We also talked a bunch about marketing GNOME. It's really weird how a bunch of people have all been thinking the same things independently, and it needed getting everyone in the same place to see that. Three core ideas come out as most important:

  1. We need to grow what we consider GNOME developers to be. Developers on projects like the GIMP, GTK#, Inkscape, GAIM, Audacity and a bunch of others should be considering themselves part of GNOME.
  2. We should be persuading people who use Abiword, Gnumeric, the GIMP, XChat and all the other GNOME apps available on Windows that they are using GNOME, in some sense. They are on the road to enlightenment, we just have to get them the rest of the way.
  3. Our platform is our strongest selling point now. We are winning by default there. While it may leave a sour taste in some people's mouths, OpenOffice, Mozilla, Eclipse, VMWare, Nokia, Adobe and all the other ISVs making software on the GNOME platform are doing so because our main competition's platform is GPL, and ours is LGPL. What we need to do is also win because we listen better to our ISVs, and build a really nice platform.

To grow GNOME, we need to grow the buzz around GNOME, have more developers, more madness, more fun, more mindshare. If we do, 10x10 is easy :)

Watch out for some stuff over the coming months to start on that road, and start generating some buzz.

I have one regret. There were a heap of GIMP people at GUADEC and I got about 10 minutes to sit down and talk - and I didn't even get to talk much about the GIMP. Sorry mitch, Michael, Raphael, Tor, Sven, Roman, and all the others I've forgotten (who said GIMP developers didn't feel like part of GNOME?).

Yet more great news today - roozbeh and friends got their visas, and are arriving in Germany the day after tomorrow. Yay!

22 May 2005 (updated 22 May 2005 at 16:16 UTC) »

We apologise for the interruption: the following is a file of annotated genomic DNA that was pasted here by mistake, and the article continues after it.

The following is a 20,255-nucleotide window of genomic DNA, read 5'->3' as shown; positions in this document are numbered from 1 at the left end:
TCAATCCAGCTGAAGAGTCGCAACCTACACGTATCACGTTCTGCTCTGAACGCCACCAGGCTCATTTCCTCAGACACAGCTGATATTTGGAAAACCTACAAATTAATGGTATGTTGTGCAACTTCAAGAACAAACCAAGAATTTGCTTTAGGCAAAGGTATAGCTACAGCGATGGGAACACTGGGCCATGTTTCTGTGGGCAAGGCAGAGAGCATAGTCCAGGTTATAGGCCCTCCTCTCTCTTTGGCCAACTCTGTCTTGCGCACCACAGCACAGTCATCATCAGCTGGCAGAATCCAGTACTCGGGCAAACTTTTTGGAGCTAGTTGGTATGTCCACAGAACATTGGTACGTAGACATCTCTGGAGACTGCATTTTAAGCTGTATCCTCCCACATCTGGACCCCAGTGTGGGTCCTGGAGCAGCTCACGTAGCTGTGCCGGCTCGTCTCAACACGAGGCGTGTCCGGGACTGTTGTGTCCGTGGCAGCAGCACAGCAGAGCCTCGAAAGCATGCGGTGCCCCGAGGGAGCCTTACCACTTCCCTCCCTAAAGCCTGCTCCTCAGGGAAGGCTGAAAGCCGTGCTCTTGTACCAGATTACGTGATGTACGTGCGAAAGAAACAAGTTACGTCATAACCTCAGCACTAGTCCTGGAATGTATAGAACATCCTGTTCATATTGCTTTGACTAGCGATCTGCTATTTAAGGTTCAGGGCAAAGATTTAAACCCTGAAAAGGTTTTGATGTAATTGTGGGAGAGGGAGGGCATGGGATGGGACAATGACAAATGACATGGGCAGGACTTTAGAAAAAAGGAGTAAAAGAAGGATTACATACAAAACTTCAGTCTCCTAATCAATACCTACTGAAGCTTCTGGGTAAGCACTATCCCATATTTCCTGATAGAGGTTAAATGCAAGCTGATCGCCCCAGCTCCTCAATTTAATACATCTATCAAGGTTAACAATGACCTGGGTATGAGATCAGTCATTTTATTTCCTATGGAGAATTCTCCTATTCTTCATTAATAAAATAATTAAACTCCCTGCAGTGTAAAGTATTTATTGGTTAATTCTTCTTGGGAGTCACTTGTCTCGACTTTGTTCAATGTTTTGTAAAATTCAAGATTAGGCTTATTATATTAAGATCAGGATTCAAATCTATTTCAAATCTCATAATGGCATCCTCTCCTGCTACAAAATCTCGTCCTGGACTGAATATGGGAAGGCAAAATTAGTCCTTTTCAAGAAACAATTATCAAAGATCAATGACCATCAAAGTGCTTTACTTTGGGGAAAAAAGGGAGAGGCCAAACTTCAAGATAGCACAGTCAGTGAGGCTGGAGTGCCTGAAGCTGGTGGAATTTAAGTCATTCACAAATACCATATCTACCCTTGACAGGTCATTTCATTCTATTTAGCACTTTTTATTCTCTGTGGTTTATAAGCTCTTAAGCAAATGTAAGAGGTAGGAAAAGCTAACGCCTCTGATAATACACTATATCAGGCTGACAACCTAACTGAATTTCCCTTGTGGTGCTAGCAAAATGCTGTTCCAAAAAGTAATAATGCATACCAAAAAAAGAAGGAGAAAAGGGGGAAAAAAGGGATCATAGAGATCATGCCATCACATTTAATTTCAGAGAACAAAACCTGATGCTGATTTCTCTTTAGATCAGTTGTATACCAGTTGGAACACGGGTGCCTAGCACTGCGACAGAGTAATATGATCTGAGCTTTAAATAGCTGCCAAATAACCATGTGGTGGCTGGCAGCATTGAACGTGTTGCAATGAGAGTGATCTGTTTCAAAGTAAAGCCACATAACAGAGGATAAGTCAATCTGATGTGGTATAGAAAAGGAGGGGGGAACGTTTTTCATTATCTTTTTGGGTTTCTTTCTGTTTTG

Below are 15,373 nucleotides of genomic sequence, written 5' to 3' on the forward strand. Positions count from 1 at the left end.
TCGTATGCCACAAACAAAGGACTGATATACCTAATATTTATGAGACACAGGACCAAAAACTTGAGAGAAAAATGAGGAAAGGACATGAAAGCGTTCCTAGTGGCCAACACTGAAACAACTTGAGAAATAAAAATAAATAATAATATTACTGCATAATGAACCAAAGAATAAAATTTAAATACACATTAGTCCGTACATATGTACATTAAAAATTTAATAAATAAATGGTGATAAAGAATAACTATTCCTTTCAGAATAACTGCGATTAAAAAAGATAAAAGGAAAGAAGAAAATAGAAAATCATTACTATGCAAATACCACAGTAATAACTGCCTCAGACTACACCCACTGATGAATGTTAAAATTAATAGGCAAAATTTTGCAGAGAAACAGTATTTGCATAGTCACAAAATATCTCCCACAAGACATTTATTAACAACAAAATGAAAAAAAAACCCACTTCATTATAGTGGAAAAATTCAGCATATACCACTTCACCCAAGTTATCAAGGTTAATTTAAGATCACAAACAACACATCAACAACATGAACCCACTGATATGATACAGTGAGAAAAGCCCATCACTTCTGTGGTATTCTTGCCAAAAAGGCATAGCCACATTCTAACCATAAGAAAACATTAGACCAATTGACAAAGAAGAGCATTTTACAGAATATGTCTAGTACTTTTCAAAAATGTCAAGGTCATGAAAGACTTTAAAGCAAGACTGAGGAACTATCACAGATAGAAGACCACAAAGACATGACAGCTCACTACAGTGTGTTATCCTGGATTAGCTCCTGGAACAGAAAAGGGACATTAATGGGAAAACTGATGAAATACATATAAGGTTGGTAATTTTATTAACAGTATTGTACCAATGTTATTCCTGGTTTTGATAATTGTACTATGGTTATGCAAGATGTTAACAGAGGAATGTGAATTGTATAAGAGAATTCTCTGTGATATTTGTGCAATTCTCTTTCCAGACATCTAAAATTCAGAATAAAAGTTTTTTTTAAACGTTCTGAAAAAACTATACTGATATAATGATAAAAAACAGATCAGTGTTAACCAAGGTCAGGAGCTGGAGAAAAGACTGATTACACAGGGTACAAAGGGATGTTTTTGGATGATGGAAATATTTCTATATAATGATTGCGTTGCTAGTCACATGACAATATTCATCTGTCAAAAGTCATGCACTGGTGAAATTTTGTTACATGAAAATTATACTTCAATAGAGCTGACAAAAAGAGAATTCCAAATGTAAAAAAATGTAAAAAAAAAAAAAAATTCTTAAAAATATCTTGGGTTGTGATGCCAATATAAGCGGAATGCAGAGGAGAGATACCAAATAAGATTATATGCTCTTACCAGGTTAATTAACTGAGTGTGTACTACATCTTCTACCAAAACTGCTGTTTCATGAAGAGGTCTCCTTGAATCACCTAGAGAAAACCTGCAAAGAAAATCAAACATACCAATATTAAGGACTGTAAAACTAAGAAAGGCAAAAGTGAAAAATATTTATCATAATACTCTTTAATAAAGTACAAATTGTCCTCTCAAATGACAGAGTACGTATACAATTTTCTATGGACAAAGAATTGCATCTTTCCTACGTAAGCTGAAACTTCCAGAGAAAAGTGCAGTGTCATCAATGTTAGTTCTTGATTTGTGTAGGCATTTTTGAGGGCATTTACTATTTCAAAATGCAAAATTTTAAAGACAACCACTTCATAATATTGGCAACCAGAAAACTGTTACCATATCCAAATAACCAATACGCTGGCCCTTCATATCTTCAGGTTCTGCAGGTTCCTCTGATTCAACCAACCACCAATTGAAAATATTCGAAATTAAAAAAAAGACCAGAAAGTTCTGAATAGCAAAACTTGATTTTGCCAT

LiveCDs galore

Never one to sit on his laurels when a problem presents itself, Luis Villa has created http://torrent.gnome.org - torrent files for the various internationalised versions of the LiveCD (not all online yet).

Pour les français, il y en a un ISO fr, et j'aide pour le "seed"er au départ, alors, allez-y, fonce sur http://torrent.gnome.org/gnome-livecd-2.10.0-i386-fr-1.iso.torrent et bouffez ma bande passante.

22 May 2005 (updated 24 May 2005 at 16:29 UTC) »
GNOME and OSC (2)

It was interesting to see Jeff pointing to some response over at KDE to an article which referred to a press release we sent out this week.

It's interesting to look at the nature of the relationship of GNOME and OSC to see what we're getting out of it, and how that relates to the claim that we're not going after MS market share any more.

Why are we interested in OSC? Here's a clip from the press release:

The move reflects the GNOME Foundation's support for the work of the OSC. Examples of such work include the OSC's involvement with the recent BECTA announcement concerning the future of Open Source solutions for UK schools, and involvement with the Open Source Academy initiative, which promotes adoption of Open Source software amongst the public sector and is funded by the Office Of The Deputy Prime Minister.

What do we get out of it? Here's a quote which Owen kindly provided for the release:

Says Owen Taylor, chairman of the board of directors of the GNOME Foundation, "The GNOME Foundation welcomes the opportunity to collaborate with the OSC and increase adoption of Free and Open Source Software in public administrations in Europe. We are excited about the value we can bring to governmental organisations through the OSC."

So where are we positioning ourselves? Clearly, we are positioning ourselves as the desktop environment of choice for public sector deployments of free software. That's hardly surprising - more and more public sector organisations are seeing not just cost savings, but also a release from vendor tie-in by moving to free software. And would anyone really expect us to reccommend anything other than GNOME for these migrations?

We have, after all, a track record in the sector to envy - working with LTSP, we have deployed GNOME on the desktop in the telecentros project in Sao Paolo with an estimated 400,000 users. We have worked with the education ministries of Andalucia and Extramadura ona deployment to an estimated 200,000 student users in schools.

With Canonical, we have a partner who is positioned clearly for the public sector, specifically in Africa. In Sun Microsystems, we have a partner who is working to install 1,000,000 GNOME desktops in China. There are notable deployments of GNOME in the public sector in the UK already.

So the real story here is that GNOME is fast becoming the de facto free software desktop for the public sector, and we are working with the OSC to make sure that GNOME is presented as an option to decision makers in that sector. That's taking market share from Microsoft, and positioning GNOME to take that share. Is that really surprising?

Aside from that, it's interesting to see journalists look for an angle - GNOME vs MS isn't a story (yet), GNOME vs KDE is. It was surprising to see someone read as much into it as they did, though. For the record, the relationship between KDE and GNOME has never been better.